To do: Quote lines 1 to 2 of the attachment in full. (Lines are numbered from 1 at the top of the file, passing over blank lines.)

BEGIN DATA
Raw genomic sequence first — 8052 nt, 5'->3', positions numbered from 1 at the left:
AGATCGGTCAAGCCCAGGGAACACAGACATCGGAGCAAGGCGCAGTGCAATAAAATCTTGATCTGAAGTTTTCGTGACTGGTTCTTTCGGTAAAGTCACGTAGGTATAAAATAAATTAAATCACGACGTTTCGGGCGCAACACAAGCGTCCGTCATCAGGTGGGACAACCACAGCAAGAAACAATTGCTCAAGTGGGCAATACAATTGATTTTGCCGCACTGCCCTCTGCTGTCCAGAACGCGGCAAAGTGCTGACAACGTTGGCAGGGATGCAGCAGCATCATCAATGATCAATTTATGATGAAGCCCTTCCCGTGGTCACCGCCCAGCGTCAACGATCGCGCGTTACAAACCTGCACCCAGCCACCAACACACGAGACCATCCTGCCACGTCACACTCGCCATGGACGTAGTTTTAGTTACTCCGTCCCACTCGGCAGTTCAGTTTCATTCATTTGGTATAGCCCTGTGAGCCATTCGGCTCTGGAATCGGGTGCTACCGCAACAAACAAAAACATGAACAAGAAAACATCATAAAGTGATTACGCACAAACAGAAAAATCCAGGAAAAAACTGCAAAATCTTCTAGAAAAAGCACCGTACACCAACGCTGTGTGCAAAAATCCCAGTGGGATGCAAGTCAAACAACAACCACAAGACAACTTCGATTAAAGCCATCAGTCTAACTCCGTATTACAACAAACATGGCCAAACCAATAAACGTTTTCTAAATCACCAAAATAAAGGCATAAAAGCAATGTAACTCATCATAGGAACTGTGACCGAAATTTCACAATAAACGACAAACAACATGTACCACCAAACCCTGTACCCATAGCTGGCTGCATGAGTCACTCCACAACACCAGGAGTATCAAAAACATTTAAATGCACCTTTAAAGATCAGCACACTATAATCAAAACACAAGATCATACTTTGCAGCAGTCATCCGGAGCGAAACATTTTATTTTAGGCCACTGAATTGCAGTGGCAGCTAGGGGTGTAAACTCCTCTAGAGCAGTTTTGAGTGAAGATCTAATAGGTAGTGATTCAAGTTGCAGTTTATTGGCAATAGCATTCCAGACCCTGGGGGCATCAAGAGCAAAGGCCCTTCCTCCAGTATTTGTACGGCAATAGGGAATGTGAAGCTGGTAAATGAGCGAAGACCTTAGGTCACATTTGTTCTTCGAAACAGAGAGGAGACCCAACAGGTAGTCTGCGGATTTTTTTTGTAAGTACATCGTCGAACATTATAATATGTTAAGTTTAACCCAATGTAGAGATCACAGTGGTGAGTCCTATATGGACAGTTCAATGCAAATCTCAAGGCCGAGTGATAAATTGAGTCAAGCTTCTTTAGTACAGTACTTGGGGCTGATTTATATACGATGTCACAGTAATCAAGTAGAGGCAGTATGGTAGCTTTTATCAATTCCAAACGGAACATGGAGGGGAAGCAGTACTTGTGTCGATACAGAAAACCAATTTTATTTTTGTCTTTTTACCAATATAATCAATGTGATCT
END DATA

Raw genomic sequence first — 8052 nt, 5'->3', positions numbered from 1 at the left:
AGATCGGTCAAGCCCAGGGAACACAGACATCGGAGCAAGGCGCAGTGCAATAAAATCTTGATCTGAAGTTTTCGTGACTGGTTCTTTCGGTAAAGTCACGTAGGTATAAAATAAATTAAATCACGACGTTTCGGGCGCAACACAAGCGTCCGTCATCAGGTGGGACAACCACAGCAAGAAACAATTGCTCAAGTGGGCAATACAATTGATTTTGCCGCACTGCCCTCTGCTGTCCAGAACGCGGCAAAGTGCTGACAACGTTGGCAGGGATGCAGCAGCATCATCAATGATCAATTTATGATGAAGCCCTTCCCGTGGTCACCGCCCAGCGTCAACGATCGCGCGTTACAAACCTGCACCCAGCCACCAACACACGAGACCATCCTGCCACGTCACACTCGCCATGGACGTAGTTTTAGTTACTCCGTCCCACTCGGCAGTTCAGTTTCATTCATTTGGTATAGCCCTGTGAGCCATTCGGCTCTGGAATCGGGTGCTACCGCAACAAACAAAAACATGAACAAGAAAACATCATAAAGTGATTACGCACAAACAGAAAAATCCAGGAAAAAACTGCAAAATCTTCTAGAAAAAGCACCGTACACCAACGCTGTGTGCAAAAATCCCAGTGGGATGCAAGTCAAACAACAACCACAAGACAACTTCGATTAAAGCCATCAGTCTAACTCCGTATTACAACAAACATGGCCAAACCAATAAACGTTTTCTAAATCACCAAAATAAAGGCATAAAAGCAATGTAACTCATCATAGGAACTGTGACCGAAATTTCACAATAAACGACAAACAACATGTACCACCAAACCCTGTACCCATAGCTGGCTGCATGAGTCACTCCACAACACCAGGAGTATCAAAAACATTTAAATGCACCTTTAAAGATCAGCACACTATAATCAAAACACAAGATCATACTTTGCAGCAGTCATCCGGAGCGAAACATTTTATTTTAGGCCACTGAATTGCAGTGGCAGCTAGGGGTGTAAACTCCTCTAGAGCAGTTTTGAGTGAAGATCTAATAGGTAGTGATTCAAGTTGCAGTTTATTGGCAATAGCATTCCAGACCCTGGGGGCATCAAGAGCAAAGGCCCTTCCTCCAGTATTTGTACGGCAATAGGGAATGTGAAGCTGGTAAATGAGCGAAGACCTTAGGTCACATTTGTTCTTCGAAACAGAGAGGAGACCCAACAGGTAGTCTGCGGATTTTTTTTGTAAGTACATCGTCGAACATTATAATATGTTAAGTTTAACCCAATGTAGAGATCACAGTGGTGAGTCCTATATGGACAGTTCAATGCAAATCTCAAGGCCGAGTGATAAATTGAGTCAAGCTTCTTTAGTACAGTACTTGGGGCTGATTTATATACGATGTCACAGTAATCAAGTAGAGGCAGTATGGTAGCTTTTATCAATTCCAAACGGAACATGGAGGGGAAGCAGTACTTGTGTCGATACAGAAAACCAATTTTATTTTTGTCTTTTTACCAATATAATCAATGTGATCT